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BoA says impervious cover can stay

Tuesday, July 7, 2015 by Elizabeth Pagano

Though it attached lectures and conditions, the Board of Adjustment has ruled that a Brykerwoods home can keep its impervious cover.

The owners of a house at 1800 West 29th St. were seeking a variance to allow the current 53 percent impervious cover to remain, though only 45 percent is allowed under city code.

Board members voted to grant the variance 6-1, with Chair Jeff Jack voting in opposition. The variance came with two conditions. The first stipulated that there be no additional construction on the property. The second requires that the homeowners add rainwater harvesting, sized by an engineer to account for the difference between the allowed and existing impervious cover.

Heather Jones spoke on behalf of the homeowners, Tom and Christine Suehs. She explained that they remodeled the home, including the front porch, shortly after purchasing it in 2008.

In 2014, they remodeled once again, adding a screened porch and office nook and converting a garage into a closed carport. At that time, an inspection revealed that they were over the allowed impervious cover.

Jones explained that the home has been over the allowed impervious cover since at least 1987. The oldest survey shows the property at 51 percent impervious cover.

Jones explained that removal of the walkway and driveway was not an option because the family’s daughter is disabled, and removing either path would “make it nearly impossible for her to navigate around her home.”

The city approved plans that called for construction of a ribbon driveway, but that was not what was built. That didn’t sit well with some board members.

“I sure as heck don’t like the fact that you just felt it was the best thing for you to do, so you went ahead and built what you wanted versus what was submitted,” said Board Member Michael Von Ohlen. “I’m a contractor, and that’s a no-go in my book.”

However, Von Ohlen said he could empathize with the situation, though the board could not consider the daughter’s disability when ruling on the variance.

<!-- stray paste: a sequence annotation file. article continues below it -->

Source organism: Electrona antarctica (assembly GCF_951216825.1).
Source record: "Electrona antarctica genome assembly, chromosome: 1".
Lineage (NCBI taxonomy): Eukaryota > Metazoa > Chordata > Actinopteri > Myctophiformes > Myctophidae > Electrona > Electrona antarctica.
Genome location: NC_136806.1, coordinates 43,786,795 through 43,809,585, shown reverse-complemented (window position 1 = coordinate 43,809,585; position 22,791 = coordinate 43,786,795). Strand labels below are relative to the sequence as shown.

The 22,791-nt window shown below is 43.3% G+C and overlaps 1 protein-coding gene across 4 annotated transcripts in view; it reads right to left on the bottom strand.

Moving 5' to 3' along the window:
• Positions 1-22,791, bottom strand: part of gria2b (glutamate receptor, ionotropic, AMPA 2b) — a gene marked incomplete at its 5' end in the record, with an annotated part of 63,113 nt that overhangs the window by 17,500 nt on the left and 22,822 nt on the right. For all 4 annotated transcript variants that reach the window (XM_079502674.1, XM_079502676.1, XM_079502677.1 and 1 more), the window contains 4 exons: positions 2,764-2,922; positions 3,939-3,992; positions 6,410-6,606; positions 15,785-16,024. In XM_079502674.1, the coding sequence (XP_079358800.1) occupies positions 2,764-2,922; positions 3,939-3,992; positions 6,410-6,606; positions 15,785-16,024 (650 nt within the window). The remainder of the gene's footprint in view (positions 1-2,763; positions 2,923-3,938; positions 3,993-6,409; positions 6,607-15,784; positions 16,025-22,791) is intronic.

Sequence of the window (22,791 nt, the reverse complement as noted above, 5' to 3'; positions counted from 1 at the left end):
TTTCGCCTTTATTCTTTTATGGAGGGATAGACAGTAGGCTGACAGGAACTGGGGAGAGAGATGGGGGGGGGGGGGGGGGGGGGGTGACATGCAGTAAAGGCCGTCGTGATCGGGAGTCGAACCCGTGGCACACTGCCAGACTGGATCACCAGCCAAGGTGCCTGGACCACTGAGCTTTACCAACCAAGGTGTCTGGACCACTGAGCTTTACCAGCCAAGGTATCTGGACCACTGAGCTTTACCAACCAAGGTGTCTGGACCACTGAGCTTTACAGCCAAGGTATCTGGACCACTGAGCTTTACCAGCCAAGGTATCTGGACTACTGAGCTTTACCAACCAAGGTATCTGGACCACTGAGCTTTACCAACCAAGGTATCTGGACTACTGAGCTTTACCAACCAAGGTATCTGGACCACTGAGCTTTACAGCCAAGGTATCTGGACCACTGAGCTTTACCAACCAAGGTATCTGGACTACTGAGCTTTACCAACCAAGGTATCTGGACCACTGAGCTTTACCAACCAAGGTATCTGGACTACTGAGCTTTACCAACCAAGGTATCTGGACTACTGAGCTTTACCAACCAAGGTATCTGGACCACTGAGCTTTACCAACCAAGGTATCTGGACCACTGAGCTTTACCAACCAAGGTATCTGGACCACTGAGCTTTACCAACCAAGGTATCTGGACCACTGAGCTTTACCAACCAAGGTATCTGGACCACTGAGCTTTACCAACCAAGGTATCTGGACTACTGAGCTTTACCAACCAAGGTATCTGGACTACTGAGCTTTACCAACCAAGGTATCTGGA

Jack said he appreciated that the agreement included rainwater harvesting but could not vote in favor of the variance. “When you’ve got a permit, you’ve got to stick to it. That’s it,” he said.

Tom Suehs told the board that he and his wife have lived in Austin for more than 40 years, and they only wanted to maintain the impervious cover that has existed for several decades. Suehs noted that their house was one of the few that has been remodeled in a way that preserves its historic character.

“In retrospect, it might have been more efficient – and, I guarantee, more cost-effective – for us to have demolished this 1939 house and built a big box that maximized impervious cover,” said Suehs. “It appears to us that if the city is serious about preserving these older homes and neighborhoods, then certain zoning requirements like impervious coverage need to be flexible.”

He said that the second remodel of the porch was necessary because the house sits on underground springs. They moved it out of reach of flood waters. Similarly, they converted their garage to a carport to allow water to drain out of the back.

The variance is necessary to bring the house into compliance and allow the homeowners to close the permits from their most recent round of remodeling.

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